Online abuse and the experience of disabled people Contents

Annex F: Digital engagement through Facebook

Background

To find out more about what people felt about the ideas in the petition, the House of Commons Digital Engagement Programme asked “Should online abuse be a specific criminal offence?” on the House of Commons Facebook page. People were also invited to discuss the draft recommendations published in the special report “Online abuse and the experience of disabled people: draft recommendations for consultation”. People were able to comment from 28 August until 3 September 2018. The Facebook post was seen by 16,654 accounts. It was clicked on 842 times and there were 924 “engagements” with the post, including reactions, comments and shares.

Illustrative quotes for key themes

For a specific criminal offence

Sara: “I think online abuse is very unique & differs to other kinds, it’s effect can be deeply psychological & effect victims in different ways. I think this type of crime does need managing by specialist teams (especially in cases of bullying/extortion/sexual) & should be a specific & separately dealt with offence.”

Zøe: “Some of these comments are just shocking. Some of the vile things people say to me online and there’s no consequence but if the same exact comments were said to me IRL they would be arrested with hate speech and harassment. Unless you’ve been the victim you’ll never understand the need for this.”

Kellie: “Yes but more needs to be done by social networking sites and forums etc to tackle abuse”

Margaret: “Yes. If it is illegal off-line it should be illegal on-line, too many people appear to think that they can post comments with no consequences, not so.”

Against a specific criminal offence

Andy: “[ … ] There is currently no law against causing offence, and there should never be. Anger or hatred is as powerful an emotion as love and many things can be said in anger which could cause offence. But this should never become a crime. Even if it is the intention of the author to cause offence, the fact remains that offence is always taken, never given. The person who is on the receiving end of any communication always has a choice of being “offended” or either ignoring or engaging with the issues. [ … ]”

Peter: “We’ve laws enough already to prosecute online abuse, use those rather than create yet more laws.”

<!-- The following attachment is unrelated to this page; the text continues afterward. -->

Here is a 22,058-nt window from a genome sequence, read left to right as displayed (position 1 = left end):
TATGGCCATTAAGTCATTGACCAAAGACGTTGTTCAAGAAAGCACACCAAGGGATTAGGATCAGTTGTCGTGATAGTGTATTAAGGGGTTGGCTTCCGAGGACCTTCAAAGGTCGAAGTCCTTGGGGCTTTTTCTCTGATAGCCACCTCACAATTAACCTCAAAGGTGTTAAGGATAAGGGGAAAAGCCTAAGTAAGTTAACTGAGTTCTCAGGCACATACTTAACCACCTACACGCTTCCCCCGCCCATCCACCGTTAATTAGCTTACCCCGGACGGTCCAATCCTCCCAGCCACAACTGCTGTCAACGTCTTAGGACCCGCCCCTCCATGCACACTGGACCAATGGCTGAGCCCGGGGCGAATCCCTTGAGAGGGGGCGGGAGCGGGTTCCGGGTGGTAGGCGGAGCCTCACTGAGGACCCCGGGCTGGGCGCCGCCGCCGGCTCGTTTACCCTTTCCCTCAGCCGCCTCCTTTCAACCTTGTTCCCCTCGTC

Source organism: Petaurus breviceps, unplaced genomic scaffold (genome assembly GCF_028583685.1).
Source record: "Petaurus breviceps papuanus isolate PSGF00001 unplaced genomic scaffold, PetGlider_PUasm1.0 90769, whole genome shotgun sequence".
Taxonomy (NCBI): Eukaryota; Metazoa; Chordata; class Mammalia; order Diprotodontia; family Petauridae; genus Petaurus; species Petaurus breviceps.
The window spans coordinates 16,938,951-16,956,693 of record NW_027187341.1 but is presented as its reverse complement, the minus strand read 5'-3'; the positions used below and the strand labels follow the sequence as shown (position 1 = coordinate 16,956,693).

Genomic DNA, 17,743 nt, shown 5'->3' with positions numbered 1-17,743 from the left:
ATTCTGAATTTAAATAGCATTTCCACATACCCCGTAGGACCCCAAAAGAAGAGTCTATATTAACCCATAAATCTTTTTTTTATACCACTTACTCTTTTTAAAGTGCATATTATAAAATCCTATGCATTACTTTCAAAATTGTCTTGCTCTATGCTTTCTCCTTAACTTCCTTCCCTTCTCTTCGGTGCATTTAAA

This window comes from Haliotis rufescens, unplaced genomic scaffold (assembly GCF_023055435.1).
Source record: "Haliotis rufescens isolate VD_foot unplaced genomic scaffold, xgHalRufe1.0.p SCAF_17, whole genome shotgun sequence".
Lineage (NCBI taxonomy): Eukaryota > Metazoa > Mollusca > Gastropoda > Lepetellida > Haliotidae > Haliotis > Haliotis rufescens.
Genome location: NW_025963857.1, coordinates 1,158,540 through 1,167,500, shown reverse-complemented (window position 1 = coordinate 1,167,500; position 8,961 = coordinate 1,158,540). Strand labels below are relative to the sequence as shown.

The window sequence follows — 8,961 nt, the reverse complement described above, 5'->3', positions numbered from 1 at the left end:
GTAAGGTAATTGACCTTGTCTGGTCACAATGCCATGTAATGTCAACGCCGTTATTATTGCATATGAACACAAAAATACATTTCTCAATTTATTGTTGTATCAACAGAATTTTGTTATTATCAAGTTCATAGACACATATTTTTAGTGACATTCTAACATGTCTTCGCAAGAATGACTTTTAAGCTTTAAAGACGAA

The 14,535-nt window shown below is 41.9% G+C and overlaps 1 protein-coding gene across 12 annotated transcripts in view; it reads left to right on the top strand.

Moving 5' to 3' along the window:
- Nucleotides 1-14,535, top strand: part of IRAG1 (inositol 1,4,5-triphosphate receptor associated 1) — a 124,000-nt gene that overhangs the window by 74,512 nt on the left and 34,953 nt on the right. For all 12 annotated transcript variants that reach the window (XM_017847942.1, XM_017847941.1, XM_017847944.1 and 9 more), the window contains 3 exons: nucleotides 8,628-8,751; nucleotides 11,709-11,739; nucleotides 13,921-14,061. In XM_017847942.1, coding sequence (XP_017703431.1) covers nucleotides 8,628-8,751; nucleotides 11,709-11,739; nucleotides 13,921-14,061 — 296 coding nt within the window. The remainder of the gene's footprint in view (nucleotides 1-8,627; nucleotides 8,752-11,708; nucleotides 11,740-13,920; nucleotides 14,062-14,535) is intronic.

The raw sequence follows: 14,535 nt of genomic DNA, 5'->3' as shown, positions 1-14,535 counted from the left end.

Blocking and muting

Iris: “As long as it is easy to block someone from your page what’s the problem? Perhaps that’s the area which needs tightening up, not the law.”

Ashley: “People don’t have to have an online presence. It is optional. Not something that can easily be policed or proven in a court either.”

Tayla-Rose: “I don’t think it should be a specific crime. If the laws are the same online as offline then that is good enough. I always said if you don’t like the community you have online change them. Delete Facebook and start again or just block the person and who they are associated with. You can remove yourself from this situation [ … ]”

Free speech and censorship

Gail: “there is difference between freedom of speech and abusive behaviour and yes it should be criminal offence”

Peter: “Too many unnecessary laws already. Stop trying to suppress people by restricting freedom of speech. Free Speech comes with the good and the bad, people can decide what and when to read and listen. It’s not up to governments to manipulate how society needs to act and behave. How can government decide what viewpoints are right and wrong. Debate! not laws!”

Michael: “I think this would be a very slippy slope? I mean, what constitutes abuse? If it’s outright nasty comments and making fun of someone’s disability then yes, definitely but nowadays too many people cry abuse just because they don’t like the truth or if someone disagrees with them?!”

Current Legislation

Gerri: “Quote from the post.. ‘Currently, there is no specific law covering online abuse; the Government says “what is illegal offline is illegal online”. ‘ So, if it is illegal to someone’s face it is also illegal online, I can’t see any need for any more legislation than that.”

(in reply) Mac: “Gerri, as you quote, there is no SPECIFIC law. There should be, to stop any loopholes that some clever lawyer could find.”

Alasdair: “I don’t see any need for a new law when ‘malicious communications’ are already outlawed by the Communications Act 2003 - if anything, the current law seems overbroad. The hard part is deciding when and how to enforce it effectively.”





Published: 22 January 2019